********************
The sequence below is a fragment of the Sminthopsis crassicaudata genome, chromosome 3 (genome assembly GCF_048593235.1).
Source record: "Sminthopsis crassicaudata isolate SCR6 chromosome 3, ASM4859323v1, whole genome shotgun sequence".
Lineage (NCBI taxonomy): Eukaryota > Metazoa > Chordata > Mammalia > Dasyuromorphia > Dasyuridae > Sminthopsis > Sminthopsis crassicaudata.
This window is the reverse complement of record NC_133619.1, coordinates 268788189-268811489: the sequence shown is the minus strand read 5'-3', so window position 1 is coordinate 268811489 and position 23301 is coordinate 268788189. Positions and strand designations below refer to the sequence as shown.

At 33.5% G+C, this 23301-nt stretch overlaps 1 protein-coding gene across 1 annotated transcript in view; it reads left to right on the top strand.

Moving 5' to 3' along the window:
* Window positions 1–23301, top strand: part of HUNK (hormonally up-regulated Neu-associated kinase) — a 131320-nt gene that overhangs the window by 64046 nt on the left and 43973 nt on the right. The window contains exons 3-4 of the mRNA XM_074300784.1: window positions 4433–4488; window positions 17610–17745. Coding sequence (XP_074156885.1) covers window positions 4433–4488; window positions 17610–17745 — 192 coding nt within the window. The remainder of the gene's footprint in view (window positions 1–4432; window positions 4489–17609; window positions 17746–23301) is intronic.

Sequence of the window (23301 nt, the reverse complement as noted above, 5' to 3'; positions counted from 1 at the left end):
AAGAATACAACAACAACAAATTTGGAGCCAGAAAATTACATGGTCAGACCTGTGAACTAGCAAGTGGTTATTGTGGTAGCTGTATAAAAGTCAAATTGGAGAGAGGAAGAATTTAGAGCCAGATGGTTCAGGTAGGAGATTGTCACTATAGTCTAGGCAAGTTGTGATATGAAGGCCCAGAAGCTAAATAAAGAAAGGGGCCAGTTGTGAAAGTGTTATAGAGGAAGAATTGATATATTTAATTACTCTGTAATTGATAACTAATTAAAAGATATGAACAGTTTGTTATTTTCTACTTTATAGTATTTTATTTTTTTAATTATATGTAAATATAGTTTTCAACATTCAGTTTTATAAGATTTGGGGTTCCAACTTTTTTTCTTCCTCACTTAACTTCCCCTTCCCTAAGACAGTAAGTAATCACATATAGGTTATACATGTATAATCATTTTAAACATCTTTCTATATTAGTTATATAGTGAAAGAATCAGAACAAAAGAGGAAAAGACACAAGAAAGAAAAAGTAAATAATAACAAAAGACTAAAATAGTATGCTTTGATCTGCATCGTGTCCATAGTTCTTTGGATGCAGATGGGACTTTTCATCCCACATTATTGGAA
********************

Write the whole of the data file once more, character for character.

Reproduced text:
The sequence below is a fragment of the Sminthopsis crassicaudata genome, chromosome 3 (genome assembly GCF_048593235.1).
Source record: "Sminthopsis crassicaudata isolate SCR6 chromosome 3, ASM4859323v1, whole genome shotgun sequence".
Lineage (NCBI taxonomy): Eukaryota > Metazoa > Chordata > Mammalia > Dasyuromorphia > Dasyuridae > Sminthopsis > Sminthopsis crassicaudata.
This window is the reverse complement of record NC_133619.1, coordinates 268788189-268811489: the sequence shown is the minus strand read 5'-3', so window position 1 is coordinate 268811489 and position 23301 is coordinate 268788189. Positions and strand designations below refer to the sequence as shown.

At 33.5% G+C, this 23301-nt stretch overlaps 1 protein-coding gene across 1 annotated transcript in view; it reads left to right on the top strand.

Moving 5' to 3' along the window:
* Window positions 1–23301, top strand: part of HUNK (hormonally up-regulated Neu-associated kinase) — a 131320-nt gene that overhangs the window by 64046 nt on the left and 43973 nt on the right. The window contains exons 3-4 of the mRNA XM_074300784.1: window positions 4433–4488; window positions 17610–17745. Coding sequence (XP_074156885.1) covers window positions 4433–4488; window positions 17610–17745 — 192 coding nt within the window. The remainder of the gene's footprint in view (window positions 1–4432; window positions 4489–17609; window positions 17746–23301) is intronic.

Sequence of the window (23301 nt, the reverse complement as noted above, 5' to 3'; positions counted from 1 at the left end):
AAGAATACAACAACAACAAATTTGGAGCCAGAAAATTACATGGTCAGACCTGTGAACTAGCAAGTGGTTATTGTGGTAGCTGTATAAAAGTCAAATTGGAGAGAGGAAGAATTTAGAGCCAGATGGTTCAGGTAGGAGATTGTCACTATAGTCTAGGCAAGTTGTGATATGAAGGCCCAGAAGCTAAATAAAGAAAGGGGCCAGTTGTGAAAGTGTTATAGAGGAAGAATTGATATATTTAATTACTCTGTAATTGATAACTAATTAAAAGATATGAACAGTTTGTTATTTTCTACTTTATAGTATTTTATTTTTTTAATTATATGTAAATATAGTTTTCAACATTCAGTTTTATAAGATTTGGGGTTCCAACTTTTTTTCTTCCTCACTTAACTTCCCCTTCCCTAAGACAGTAAGTAATCACATATAGGTTATACATGTATAATCATTTTAAACATCTTTCTATATTAGTTATATAGTGAAAGAATCAGAACAAAAGAGGAAAAGACACAAGAAAGAAAAAGTAAATAATAACAAAAGACTAAAATAGTATGCTTTGATCTGCATCGTGTCCATAGTTCTTTGGATGCAGATGGGACTTTTCATCCCACATTATTGGAA